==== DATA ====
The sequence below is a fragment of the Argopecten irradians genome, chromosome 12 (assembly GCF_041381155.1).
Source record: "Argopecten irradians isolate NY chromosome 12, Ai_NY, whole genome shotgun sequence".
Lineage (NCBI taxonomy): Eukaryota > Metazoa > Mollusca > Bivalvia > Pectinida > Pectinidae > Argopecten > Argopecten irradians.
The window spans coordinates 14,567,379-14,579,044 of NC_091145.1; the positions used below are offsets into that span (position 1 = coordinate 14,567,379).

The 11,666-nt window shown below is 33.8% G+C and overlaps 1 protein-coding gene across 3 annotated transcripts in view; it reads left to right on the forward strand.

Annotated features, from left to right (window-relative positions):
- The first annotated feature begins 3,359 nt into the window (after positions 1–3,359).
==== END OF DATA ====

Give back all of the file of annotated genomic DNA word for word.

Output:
The sequence below is a fragment of the Argopecten irradians genome, chromosome 12 (assembly GCF_041381155.1).
Source record: "Argopecten irradians isolate NY chromosome 12, Ai_NY, whole genome shotgun sequence".
Lineage (NCBI taxonomy): Eukaryota > Metazoa > Mollusca > Bivalvia > Pectinida > Pectinidae > Argopecten > Argopecten irradians.
The window spans coordinates 14,567,379-14,579,044 of NC_091145.1; the positions used below are offsets into that span (position 1 = coordinate 14,567,379).

The 11,666-nt window shown below is 33.8% G+C and overlaps 1 protein-coding gene across 3 annotated transcripts in view; it reads left to right on the forward strand.

Annotated features, from left to right (window-relative positions):
- The first annotated feature begins 3,359 nt into the window (after positions 1–3,359).